Like Lebron before him, Cliff lee ran away from a couple of chances to be "The Man" and joined up for a project with a better ensemble cast. Similar choices can be made by actors. Do they want to have top billing in a movie with a good chance to win the Oscar, or do they want to join a more well rounded project with less pressure and be guaranteed the best picture Oscar. If they have top billing, and the project doesn't win, people may blame them for the loss. This is the same for Athletes. When you're number one, the pressure is all on you. Perhaps Cliff made the right choice for himself. He will have a chance to win the World Series every year. I just feel like I'd rather be Colin Firth than Javier Bardem.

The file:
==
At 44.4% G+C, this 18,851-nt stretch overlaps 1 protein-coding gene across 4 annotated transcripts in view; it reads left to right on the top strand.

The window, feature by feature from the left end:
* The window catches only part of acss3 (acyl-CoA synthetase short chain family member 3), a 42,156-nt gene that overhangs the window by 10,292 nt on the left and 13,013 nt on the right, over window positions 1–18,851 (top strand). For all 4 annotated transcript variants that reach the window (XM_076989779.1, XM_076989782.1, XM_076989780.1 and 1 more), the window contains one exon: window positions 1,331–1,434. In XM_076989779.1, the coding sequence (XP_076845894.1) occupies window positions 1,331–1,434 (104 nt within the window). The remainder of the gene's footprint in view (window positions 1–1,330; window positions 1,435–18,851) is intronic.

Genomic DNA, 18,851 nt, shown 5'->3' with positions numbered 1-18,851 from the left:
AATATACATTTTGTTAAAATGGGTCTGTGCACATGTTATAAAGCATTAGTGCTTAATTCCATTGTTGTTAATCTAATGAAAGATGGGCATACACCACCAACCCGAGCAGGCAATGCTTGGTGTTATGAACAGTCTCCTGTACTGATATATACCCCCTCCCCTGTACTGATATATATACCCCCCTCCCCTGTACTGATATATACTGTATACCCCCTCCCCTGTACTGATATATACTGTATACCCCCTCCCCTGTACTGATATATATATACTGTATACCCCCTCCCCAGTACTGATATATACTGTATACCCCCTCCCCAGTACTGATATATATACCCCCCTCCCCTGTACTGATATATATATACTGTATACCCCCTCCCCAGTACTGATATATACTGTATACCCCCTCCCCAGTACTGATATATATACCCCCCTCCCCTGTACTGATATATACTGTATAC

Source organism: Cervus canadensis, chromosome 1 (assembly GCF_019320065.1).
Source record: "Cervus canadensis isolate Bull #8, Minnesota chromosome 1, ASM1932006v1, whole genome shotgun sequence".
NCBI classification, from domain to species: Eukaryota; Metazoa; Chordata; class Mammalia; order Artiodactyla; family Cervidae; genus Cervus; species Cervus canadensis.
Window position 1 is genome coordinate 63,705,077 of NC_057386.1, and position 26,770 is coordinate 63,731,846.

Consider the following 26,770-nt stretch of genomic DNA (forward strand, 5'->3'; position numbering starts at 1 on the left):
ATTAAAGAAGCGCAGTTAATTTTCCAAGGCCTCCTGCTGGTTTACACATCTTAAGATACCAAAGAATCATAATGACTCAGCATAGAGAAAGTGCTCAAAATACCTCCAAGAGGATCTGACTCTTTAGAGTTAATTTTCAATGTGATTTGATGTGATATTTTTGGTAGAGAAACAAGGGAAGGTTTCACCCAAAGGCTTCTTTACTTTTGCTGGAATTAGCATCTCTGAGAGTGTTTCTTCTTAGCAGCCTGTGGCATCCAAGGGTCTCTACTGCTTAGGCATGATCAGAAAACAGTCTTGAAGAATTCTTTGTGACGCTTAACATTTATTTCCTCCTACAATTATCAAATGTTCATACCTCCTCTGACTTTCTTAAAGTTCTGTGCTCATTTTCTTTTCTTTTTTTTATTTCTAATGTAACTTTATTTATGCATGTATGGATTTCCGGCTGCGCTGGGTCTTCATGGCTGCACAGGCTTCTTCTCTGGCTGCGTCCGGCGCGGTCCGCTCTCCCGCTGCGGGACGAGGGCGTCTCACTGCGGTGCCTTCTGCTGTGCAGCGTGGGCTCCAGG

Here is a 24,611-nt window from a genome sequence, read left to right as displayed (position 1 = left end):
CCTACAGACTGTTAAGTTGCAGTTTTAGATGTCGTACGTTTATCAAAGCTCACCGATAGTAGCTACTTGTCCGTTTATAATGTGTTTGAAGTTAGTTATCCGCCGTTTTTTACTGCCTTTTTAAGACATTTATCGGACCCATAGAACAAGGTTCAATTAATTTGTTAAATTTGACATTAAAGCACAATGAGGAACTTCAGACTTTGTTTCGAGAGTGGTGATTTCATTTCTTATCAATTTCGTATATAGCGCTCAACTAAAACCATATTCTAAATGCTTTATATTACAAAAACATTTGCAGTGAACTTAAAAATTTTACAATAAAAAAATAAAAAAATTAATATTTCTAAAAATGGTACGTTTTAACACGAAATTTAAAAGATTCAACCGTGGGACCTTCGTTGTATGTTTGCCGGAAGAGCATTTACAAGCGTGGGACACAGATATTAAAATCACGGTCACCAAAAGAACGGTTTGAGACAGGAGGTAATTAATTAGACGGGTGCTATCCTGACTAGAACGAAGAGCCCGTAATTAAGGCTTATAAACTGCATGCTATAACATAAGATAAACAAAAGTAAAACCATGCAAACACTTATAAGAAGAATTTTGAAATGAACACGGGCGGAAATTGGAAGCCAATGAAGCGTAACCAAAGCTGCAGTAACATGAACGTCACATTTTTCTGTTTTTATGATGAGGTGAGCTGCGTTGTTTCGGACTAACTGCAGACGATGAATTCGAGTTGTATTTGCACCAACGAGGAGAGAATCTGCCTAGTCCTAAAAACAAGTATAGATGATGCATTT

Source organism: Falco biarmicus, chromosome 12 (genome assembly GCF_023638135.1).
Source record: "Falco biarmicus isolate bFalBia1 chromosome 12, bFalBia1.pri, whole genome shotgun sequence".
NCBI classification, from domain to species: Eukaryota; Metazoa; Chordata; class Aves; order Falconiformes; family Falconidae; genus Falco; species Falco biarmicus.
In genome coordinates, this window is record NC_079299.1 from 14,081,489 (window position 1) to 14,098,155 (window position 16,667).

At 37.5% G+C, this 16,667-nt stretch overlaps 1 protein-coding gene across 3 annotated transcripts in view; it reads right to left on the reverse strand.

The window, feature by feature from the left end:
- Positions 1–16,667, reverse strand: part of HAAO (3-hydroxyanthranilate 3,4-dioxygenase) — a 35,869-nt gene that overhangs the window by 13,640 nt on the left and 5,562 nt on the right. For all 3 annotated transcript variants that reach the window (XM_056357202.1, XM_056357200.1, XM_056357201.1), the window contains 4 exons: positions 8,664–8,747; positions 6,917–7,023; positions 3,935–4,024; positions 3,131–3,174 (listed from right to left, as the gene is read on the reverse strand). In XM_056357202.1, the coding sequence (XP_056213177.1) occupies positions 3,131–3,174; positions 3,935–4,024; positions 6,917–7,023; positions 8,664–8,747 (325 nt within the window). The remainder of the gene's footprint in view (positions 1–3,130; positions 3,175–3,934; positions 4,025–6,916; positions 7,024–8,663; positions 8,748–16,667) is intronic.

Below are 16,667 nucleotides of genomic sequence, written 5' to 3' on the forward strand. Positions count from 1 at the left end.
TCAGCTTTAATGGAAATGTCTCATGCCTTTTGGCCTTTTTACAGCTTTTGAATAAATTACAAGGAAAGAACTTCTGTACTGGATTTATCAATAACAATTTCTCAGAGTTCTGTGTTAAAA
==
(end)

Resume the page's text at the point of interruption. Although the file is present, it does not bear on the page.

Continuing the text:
The Kirk Douglas Award
Did anyone else see Kirk Douglas at the Oscars? Is there an older, more confused yet more hilarious man still in the public eye? He basically stole the show just by being old. Which brings us to the Kirk Douglas Award. Although made up by me, this award is one of the most prestigious in the world. It honors that player who is probably a little too old to be in baseball, but still gets the job done and, from time to time, comes up with something really amazing and great. Until his arm exploded and he decided to have Tommy John surgery, Jaime Moyer was in line to run away with this award. If he comes back from his injury in 2012, at age 48, then he will win this award then. This year, however, the award goes to the ageless (actually 44) knuckleballer Tim Wakefield of the Boston Red Sox. Despite a 75 mph fastball on a windy day, Wakefield reports to spring training year in and year out with not only a spot on the team, but the chance to be a legitimate contributer. On those days when his knuckler is dancing, he can still be nearly unhittable.